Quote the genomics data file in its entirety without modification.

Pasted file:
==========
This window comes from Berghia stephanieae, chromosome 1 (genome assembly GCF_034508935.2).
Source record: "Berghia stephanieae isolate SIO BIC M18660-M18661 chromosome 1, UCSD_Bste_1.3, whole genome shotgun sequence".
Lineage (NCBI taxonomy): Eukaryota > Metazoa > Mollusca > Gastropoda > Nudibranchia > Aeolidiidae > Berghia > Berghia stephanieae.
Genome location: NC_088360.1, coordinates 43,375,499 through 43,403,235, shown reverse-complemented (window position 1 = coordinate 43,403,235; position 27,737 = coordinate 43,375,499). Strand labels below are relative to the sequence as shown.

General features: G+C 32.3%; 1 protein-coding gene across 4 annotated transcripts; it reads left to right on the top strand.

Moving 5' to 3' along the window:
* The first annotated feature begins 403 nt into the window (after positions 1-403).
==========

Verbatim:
This window comes from Berghia stephanieae, chromosome 1 (genome assembly GCF_034508935.2).
Source record: "Berghia stephanieae isolate SIO BIC M18660-M18661 chromosome 1, UCSD_Bste_1.3, whole genome shotgun sequence".
Lineage (NCBI taxonomy): Eukaryota > Metazoa > Mollusca > Gastropoda > Nudibranchia > Aeolidiidae > Berghia > Berghia stephanieae.
Genome location: NC_088360.1, coordinates 43,375,499 through 43,403,235, shown reverse-complemented (window position 1 = coordinate 43,403,235; position 27,737 = coordinate 43,375,499). Strand labels below are relative to the sequence as shown.

General features: G+C 32.3%; 1 protein-coding gene across 4 annotated transcripts; it reads left to right on the top strand.

Moving 5' to 3' along the window:
* The first annotated feature begins 403 nt into the window (after positions 1-403).